Protesters marching in Bellingham, Washington state in January (Traci Hahn/Shutterstock)

Protesters marching in Bellingham, Washington state in January (Traci Hahn/Shutterstock)

Whatever happens today, Sumpter says, the union will continue to fight for Arash and for its members targeted by the US government.

“The ways the Trump administration has been targeting marginalized people and are openly so hostile to those communities, is not something we’re going to just take as accepted,” they said. “We’re absolutely going to push back and we’re not going to stop.”

As Sumpter’s colleague put it: “The Resistance has always and will continue to be alive.”

This may all have bought Arash – and others affected by the travel ban – some time, but it was not yet clear whether that would be enough to see him over the border safely.

“That is the kind of uncertainty we have now,” said Arash. “Everything seemed fine until now… I was able to get here… but who knows about a couple of hours later?”

US ‘changed my life for the better’

The University of Washington in Seattle (SEASTOCK/Shutterstock)

The University of Washington in Seattle (SEASTOCK/Shutterstock)

Even if Arash does make it over the border, he might not be able to leave again for a long time – something he finds very difficult.

“I love my family, I would like to visit them once a year, twice a year, but I cannot,” said Arash.

Nevertheless, he remains committed to his studies in the US, which will take him three more years to complete. Once he has his PhD, he says, he always planned to return to Iran.

“If I can get my PhD, it will be easier for me to get a faculty position in my country, much easier,” said Arash, who came to the US in 2013.

While Canada was his second option back then, Arash says, he wanted to travel to the US partly because of the conflict between the US and Iranian governments.

“I chose the US because I think you should go somewhere where you think it might be difficult for you to live, because in that case you will learn a lot,” he said.

“It was good for me to come here, to know people very well… I learned a lot about different cultures, I made American friends… That changed my life for the better.”

Trump’s travel ban is ‘unfair’

A Syrian man carries his daughter, as refugees abandon a makeshift camp in Greece (Giannis Papanikos/Shutterstock)

Refugees like this Syrian man and his daughter are banned from the US indefinitely under Donald Trump’s executive order (Giannis Papanikos/Shutterstock)

Trump’s executive order bans anyone with citizenship of Syria, Libya, Somalia, Sudan, Yemen, Iran, and Iraq from entering the US for 90 days.

It also bans Syrian refugees indefinitely and halts the admission of any refugees from anywhere in the world for 120 days.

The president has said that for any Syrians applying for refugee status in the future, the priority would be given to Christians over Muslims.

See also

Arash acknowledges the travel ban has left many others in worse situations around the world, with refugees already granted visas being turned away.

“My case is not comparable to them, for example people in Syria, in Iraq,” he said. “I’m in this situation, but there is no war in my country, Iran is stable… But what about those people?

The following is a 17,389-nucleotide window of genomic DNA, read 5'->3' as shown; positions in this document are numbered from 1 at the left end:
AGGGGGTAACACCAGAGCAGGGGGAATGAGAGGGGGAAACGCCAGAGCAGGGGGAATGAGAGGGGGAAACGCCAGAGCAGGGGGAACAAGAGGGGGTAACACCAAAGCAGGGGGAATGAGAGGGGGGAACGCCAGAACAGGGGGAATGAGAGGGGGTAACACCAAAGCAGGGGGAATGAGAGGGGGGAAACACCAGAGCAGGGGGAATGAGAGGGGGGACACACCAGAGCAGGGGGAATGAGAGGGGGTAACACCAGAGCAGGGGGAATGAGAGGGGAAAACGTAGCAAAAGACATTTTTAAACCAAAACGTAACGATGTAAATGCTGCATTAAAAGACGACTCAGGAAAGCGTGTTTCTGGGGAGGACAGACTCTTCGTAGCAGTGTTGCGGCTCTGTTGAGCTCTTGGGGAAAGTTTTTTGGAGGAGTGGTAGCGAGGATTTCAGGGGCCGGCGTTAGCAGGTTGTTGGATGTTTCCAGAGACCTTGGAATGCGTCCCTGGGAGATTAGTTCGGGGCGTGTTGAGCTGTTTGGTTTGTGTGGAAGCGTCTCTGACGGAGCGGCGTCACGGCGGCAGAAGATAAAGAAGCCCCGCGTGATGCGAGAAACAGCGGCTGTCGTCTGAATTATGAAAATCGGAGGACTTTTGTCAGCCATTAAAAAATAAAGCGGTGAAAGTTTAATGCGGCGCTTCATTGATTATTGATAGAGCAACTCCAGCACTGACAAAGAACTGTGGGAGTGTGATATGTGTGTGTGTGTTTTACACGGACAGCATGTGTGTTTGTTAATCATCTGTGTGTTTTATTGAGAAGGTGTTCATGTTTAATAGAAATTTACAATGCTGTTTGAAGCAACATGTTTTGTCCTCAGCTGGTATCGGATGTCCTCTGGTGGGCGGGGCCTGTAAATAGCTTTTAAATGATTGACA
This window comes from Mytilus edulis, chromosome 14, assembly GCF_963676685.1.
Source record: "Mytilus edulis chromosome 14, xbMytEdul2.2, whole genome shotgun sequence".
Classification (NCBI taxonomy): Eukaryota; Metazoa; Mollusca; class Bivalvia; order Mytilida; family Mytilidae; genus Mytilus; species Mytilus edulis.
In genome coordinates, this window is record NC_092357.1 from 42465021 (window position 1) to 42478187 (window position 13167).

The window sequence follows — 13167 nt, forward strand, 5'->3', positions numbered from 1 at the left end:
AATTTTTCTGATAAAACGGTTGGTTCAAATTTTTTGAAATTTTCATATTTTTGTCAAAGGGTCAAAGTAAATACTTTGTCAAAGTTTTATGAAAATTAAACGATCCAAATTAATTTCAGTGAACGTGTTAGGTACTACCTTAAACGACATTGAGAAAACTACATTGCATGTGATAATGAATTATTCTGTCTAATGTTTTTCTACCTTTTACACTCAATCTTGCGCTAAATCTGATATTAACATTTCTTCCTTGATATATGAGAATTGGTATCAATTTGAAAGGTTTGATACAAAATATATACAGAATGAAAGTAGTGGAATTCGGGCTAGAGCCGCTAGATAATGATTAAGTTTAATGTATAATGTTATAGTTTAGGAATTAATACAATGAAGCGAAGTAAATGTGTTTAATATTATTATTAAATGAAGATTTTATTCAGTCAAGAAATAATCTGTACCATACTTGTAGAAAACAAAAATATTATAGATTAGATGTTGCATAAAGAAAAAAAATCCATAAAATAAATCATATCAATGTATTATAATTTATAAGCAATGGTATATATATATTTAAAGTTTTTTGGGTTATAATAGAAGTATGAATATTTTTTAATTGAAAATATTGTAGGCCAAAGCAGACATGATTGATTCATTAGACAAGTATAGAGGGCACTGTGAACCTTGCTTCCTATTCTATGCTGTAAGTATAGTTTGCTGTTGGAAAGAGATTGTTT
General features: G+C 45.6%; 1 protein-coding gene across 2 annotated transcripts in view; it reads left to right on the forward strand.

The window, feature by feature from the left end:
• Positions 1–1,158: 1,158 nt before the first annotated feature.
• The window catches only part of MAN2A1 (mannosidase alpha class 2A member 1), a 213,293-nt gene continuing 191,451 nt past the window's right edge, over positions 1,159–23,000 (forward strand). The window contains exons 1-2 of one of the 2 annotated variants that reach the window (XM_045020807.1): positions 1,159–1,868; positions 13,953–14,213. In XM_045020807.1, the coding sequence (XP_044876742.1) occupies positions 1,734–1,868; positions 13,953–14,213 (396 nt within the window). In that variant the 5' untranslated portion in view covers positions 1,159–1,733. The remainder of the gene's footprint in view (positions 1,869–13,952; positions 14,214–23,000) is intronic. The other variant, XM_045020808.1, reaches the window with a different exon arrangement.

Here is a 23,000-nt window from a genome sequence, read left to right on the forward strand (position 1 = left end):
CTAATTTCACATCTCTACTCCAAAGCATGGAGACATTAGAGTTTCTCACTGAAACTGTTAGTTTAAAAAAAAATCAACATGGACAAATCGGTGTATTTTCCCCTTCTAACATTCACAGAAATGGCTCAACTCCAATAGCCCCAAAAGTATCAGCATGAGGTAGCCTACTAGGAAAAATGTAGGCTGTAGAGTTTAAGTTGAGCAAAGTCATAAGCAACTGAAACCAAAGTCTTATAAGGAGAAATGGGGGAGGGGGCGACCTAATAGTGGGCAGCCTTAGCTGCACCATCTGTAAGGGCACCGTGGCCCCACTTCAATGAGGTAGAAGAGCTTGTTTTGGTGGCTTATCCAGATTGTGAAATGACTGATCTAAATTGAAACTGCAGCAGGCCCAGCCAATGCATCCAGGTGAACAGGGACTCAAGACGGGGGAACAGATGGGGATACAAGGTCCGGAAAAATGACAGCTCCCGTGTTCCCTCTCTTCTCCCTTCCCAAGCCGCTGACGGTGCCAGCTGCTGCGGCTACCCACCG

“They had planned to enter the US to have a better life, to be far from war… I’ve been thinking about those people.”

Meanwhile, Trump has also ordered more “extreme vetting” of Muslims travelling to America and argues the ban will make the US safer, and protect people from terrorism.

But as a Muslim Arash says the travel ban is unfair. he also says that it does not reflect the statistics, which show that no Americans have died on US soil due to a terror attack committed by anyone from the banned countries.

“It’s good to have a secure country, but it’s not good to be unfair. That’s a problem. I don’t mind if they want to assess my case, ask a lot of questions – but be fair. Be fair.”

One last dash for the border

Arash and I part ways, and the legal appeal hearing in the US begins.

Washington state argues the travel ban seeks to discriminate against Muslims, the US government rejects this claim, saying the ban is simply a matter of national security.

Meanwhile, waiting at the US Consulate in Vancouver, Arash is finally granted the visa he needs and heads for the airport hoping to be allowed to board the next flight to Seattle.

Back in the courtroom, after an hour of arguments, the US judges say they will deliver a ruling as soon as possible on whether to reinstate the ban or not.

But on Tuesday night, that ruling had still not been delivered. And less than 24 hours after landing in Vancouver, Arash finally made it safely back to Seattle.

Arash arriving in Seattle on Tuesday night (David Parsons)

Arash arriving in Seattle on Tuesday night (David Parsons)

‘Talk to each other’

For anyone reading this, wanting to help, Arash has a message.

“Talk to each other. Don’t be afraid of learning something, of talking to other people from other cultures,” he said.

“Just make a simple friendship with them and see what are their pains, what are their concerns… Know them better before having any judgement on them.”

Instead, Arash says, we are insulating ourselves and distancing ourselves from other cultures – and that’s a problem.

“That’s why we cannot understand each other in a good way,” he said. “I do believe we can take some positive parts of other cultures and add them to your culture.

“Then we will have a much better world and we can work together in a good way to solve other problems.”

Editor’s Note: This article was written before the US appeals court delivered their decision, refusing to reinstate the travel ban, on Thursday. 


Have you been affected by the US travel ban? We want to tell your story. Contact us at [email protected].


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Jenni Sheppard
Jenni is a former Senior Staff Writer at Daily Hive. Happy Vancouverite. Traveller, snowboarder, foodie, film fan, feminist, geek, cheesemaker, curler.